Fathollah Akbar Sepahdar

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Prime Minister Sepahdar, 1921

Fatholla Akbar Sardar Mansour Sepahdar (* 1878 from Rasht , Gilan ; † 1947 ) was a Persian politician and Prime Minister of Iran from October 1920 to February 21, 1921.


He came from a large landowning family from Gilan . His uncle Akbar Khan Beeglar Begi, who had the concession to collect tariffs in the Persian ports on the Caspian Sea , owned the largest land in Gilan and was considered the richest man in Gilan. After his uncle's death, Sepahdar married his widow and took over his property. In return for regular cash transfers to Mozaffar ad-Din Shah , Fatholla was given the title Sepahdar and later Sepahsalar.

In 1907 he supported the Constitutional Revolution and was arrested for it by Mohammed Ali Shah . He was released following intervention by the British Embassy, ​​but forced into exile in Mazandaran by Mohammed Ali Shah . In December 1908 he returned to Tehran and fled to the Russian embassy before being arrested again. After the overthrow of Mohammed Ali Shah in 1911, he became Minister of Defense in Hassan Vosough's cabinet .

In November 1920, his land was confiscated by the Bolsheviks and members of the Jangali movement, led by Mirza Kuchak Khan . After the end of the civil war against the Jangalis, he got back large parts of his land.

After Hassan Pirnia's resignation , Sepahdar became Prime Minister in October 1920. Sepahdar promised the British government to hold general elections and to reconvene Parliament, which had been dissolved during World War I in 1915 . The most important goal of the British government was to finally get the Anglo-Iranian treaty signed in 1919 , which was seen as the successor to the 1907 Treaty of St. Petersburg with Russia, confirmed by the newly elected parliament in order to make it legally effective. The political situation in Iran at that time was completely unstable. The red army had marched into northern Iran. In June 1920 Mirza Kutschak Khan had proclaimed the Persian Socialist Soviet Republic , the British expeditionary corps under General Dunsterville was in retreat and Mirza Kutschak Khan threatened to march to Tehran with the support of Soviet forces and overthrow the central government. Ahmad Shah was already planning his escape to Europe and the British embassy was drafting evacuation plans to move the embassy to Isfahan . Women and children were to be brought to the British garrison in Baghdad . In this situation it seemed more appropriate to Sepahdar to first negotiate a Soviet-Iranian agreement with the communist government in Moscow than to have the Anglo-Iranian treaty, which was concluded without Russia's participation, ratified by parliament. The negotiations with Soviet Russia, which had already been started by Hassan Pirnia, had led to a draft treaty in December 1920 that was almost ready to be signed. However, the Soviets were not ready to withdraw their troops immediately from Iran.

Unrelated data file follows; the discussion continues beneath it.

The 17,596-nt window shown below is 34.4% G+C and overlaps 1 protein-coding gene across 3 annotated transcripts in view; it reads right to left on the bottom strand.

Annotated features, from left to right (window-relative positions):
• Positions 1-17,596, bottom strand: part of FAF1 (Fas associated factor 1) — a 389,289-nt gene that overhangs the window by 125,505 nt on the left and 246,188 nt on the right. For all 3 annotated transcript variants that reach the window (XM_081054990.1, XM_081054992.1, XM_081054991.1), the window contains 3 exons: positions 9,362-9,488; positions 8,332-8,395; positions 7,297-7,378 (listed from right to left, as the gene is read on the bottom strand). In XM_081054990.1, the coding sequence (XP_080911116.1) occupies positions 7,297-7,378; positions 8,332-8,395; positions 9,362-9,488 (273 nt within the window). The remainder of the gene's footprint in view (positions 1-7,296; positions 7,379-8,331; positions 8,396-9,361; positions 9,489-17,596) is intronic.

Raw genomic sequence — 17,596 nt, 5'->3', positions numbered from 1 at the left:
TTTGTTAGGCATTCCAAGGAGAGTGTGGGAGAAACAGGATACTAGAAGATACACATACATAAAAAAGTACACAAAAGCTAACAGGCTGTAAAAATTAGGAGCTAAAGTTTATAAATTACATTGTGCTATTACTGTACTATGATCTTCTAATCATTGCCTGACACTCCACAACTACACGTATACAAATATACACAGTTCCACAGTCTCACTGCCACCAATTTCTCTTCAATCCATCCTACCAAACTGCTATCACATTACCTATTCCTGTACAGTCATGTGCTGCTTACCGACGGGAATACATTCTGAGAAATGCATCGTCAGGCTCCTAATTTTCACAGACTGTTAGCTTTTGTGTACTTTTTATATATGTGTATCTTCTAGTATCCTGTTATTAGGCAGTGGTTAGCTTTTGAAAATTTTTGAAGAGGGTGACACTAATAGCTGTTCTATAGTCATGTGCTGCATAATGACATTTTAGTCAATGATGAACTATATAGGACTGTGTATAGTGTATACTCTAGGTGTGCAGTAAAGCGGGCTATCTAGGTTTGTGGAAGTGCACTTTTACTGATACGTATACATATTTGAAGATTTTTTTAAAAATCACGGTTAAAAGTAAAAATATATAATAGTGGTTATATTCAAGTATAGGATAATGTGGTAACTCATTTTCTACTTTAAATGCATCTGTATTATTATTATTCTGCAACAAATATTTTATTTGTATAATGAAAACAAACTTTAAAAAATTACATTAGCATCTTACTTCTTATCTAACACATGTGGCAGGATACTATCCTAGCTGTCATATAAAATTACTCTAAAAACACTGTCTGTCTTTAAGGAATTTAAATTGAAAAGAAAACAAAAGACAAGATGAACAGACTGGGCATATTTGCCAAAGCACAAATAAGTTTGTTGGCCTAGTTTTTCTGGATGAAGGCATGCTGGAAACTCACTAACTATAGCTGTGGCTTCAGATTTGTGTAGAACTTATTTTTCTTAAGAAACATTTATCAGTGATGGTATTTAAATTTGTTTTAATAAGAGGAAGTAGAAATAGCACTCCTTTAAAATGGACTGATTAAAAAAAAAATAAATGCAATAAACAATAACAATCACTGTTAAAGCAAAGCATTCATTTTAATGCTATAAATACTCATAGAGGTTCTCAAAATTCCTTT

On January 15, 1921, Ahmad Shah informed the British ambassador that he wanted to replace Sepahdar and appoint a new cabinet headed by Hassan Mostofi and the Qajar princes Farmanfarma and Abdol Majid Mirza Eyn-al-Dowleh as the most important ministers. A few days earlier, Ahmad Shah had told the British ambassador that

“That he had decided to leave the country as a private person. He spoke to his brother, Crown Prince Mohammad Hassan Mirza, and offered him the throne. He told him that he did not want to know anything about the throne and that he was not ready to take over his successor. If he, Ahmad Shah, went, Iran would become a republic and he could not see what was wrong with an Iranian republic. "

But it shouldn't come to that. In the coup of February 21, 1921 Sepahdar was overthrown by Seyyed Zia al Din Tabatabai with the help of a unit of the Persian Cossack Brigade led by Reza Khans . The first steps towards the replacement of the Qajar dynasty and the rise of Reza Shah were taken.

Sepahdar withdrew from politics and moved to his lands in Gilan. There he died in 1947 at the age of 67, six years after Reza Shah's abdication in 1941 and three years after his death in 1944.

He was inducted into the British Order of St. Michael and St. George in 1903 as Knight Grand Cross .

Individual evidence

  1. ^ Cyrus Ghani: Iran and the rise of Reza Shah. IBTauris, 2000. p. 54, p. 130.


  • Alireza Avsati: Iran in the last 3 Centuries . Intishārāt-i Pā'kitāb, Tehran 2003, ISBN 964-93406-6-1 (vol. 1), ISBN 964-93406-5-3 (vol. 2) (Persian).
  • Cyrus Ghani: Iran and the rise of Reza Shah. From Qajar collapse to Pahlavi rule . IB Tauris, London et al. 2000, ISBN 1-86064-258-6 , p. 54, p. 118 ff.
  • Cosroe Chaqueri: The Soviet Socialist Republic of Iran, 1920-1921. Birth of the Trauma . University of Pittsburgh Press, Pittsburgh et al. PA 1995, ISBN 0-8229-3792-1 , p. 475 ( Pitt series in Russian and East European studies 21).